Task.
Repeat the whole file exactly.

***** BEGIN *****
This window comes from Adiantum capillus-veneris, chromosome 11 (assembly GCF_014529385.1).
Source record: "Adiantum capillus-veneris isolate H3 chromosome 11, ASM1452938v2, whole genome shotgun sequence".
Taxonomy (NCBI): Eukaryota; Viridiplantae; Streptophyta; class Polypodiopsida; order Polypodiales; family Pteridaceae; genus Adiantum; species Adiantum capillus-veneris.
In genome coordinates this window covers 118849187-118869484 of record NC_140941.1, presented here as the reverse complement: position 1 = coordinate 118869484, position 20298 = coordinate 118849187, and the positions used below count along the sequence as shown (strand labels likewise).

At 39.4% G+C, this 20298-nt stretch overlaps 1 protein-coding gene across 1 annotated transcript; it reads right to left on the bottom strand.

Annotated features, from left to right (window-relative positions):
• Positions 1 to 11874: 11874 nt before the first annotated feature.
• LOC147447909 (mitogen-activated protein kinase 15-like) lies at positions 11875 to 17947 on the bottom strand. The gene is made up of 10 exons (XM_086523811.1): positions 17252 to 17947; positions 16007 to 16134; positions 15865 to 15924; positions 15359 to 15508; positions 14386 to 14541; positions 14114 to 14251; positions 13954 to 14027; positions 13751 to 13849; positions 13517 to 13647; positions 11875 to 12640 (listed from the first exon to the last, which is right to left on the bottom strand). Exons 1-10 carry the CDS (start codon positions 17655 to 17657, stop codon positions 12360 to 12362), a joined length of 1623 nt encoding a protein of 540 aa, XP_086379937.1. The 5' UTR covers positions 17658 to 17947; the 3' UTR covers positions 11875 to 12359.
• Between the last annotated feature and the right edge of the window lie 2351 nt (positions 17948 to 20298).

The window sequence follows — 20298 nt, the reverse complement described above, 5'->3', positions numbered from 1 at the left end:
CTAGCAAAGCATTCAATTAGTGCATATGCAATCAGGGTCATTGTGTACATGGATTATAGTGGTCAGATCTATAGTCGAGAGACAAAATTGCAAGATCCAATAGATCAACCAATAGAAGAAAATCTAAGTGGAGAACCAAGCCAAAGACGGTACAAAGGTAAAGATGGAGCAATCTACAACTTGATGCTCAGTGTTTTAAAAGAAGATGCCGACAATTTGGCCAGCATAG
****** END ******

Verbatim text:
This window comes from Adiantum capillus-veneris, chromosome 11 (assembly GCF_014529385.1).
Source record: "Adiantum capillus-veneris isolate H3 chromosome 11, ASM1452938v2, whole genome shotgun sequence".
Taxonomy (NCBI): Eukaryota; Viridiplantae; Streptophyta; class Polypodiopsida; order Polypodiales; family Pteridaceae; genus Adiantum; species Adiantum capillus-veneris.
In genome coordinates this window covers 118849187-118869484 of record NC_140941.1, presented here as the reverse complement: position 1 = coordinate 118869484, position 20298 = coordinate 118849187, and the positions used below count along the sequence as shown (strand labels likewise).

At 39.4% G+C, this 20298-nt stretch overlaps 1 protein-coding gene across 1 annotated transcript; it reads right to left on the bottom strand.

Annotated features, from left to right (window-relative positions):
• Positions 1 to 11874: 11874 nt before the first annotated feature.
• LOC147447909 (mitogen-activated protein kinase 15-like) lies at positions 11875 to 17947 on the bottom strand. The gene is made up of 10 exons (XM_086523811.1): positions 17252 to 17947; positions 16007 to 16134; positions 15865 to 15924; positions 15359 to 15508; positions 14386 to 14541; positions 14114 to 14251; positions 13954 to 14027; positions 13751 to 13849; positions 13517 to 13647; positions 11875 to 12640 (listed from the first exon to the last, which is right to left on the bottom strand). Exons 1-10 carry the CDS (start codon positions 17655 to 17657, stop codon positions 12360 to 12362), a joined length of 1623 nt encoding a protein of 540 aa, XP_086379937.1. The 5' UTR covers positions 17658 to 17947; the 3' UTR covers positions 11875 to 12359.
• Between the last annotated feature and the right edge of the window lie 2351 nt (positions 17948 to 20298).

The window sequence follows — 20298 nt, the reverse complement described above, 5'->3', positions numbered from 1 at the left end:
CTAGCAAAGCATTCAATTAGTGCATATGCAATCAGGGTCATTGTGTACATGGATTATAGTGGTCAGATCTATAGTCGAGAGACAAAATTGCAAGATCCAATAGATCAACCAATAGAAGAAAATCTAAGTGGAGAACCAAGCCAAAGACGGTACAAAGGTAAAGATGGAGCAATCTACAACTTGATGCTCAGTGTTTTAAAAGAAGATGCCGACAATTTGGCCAGCATAG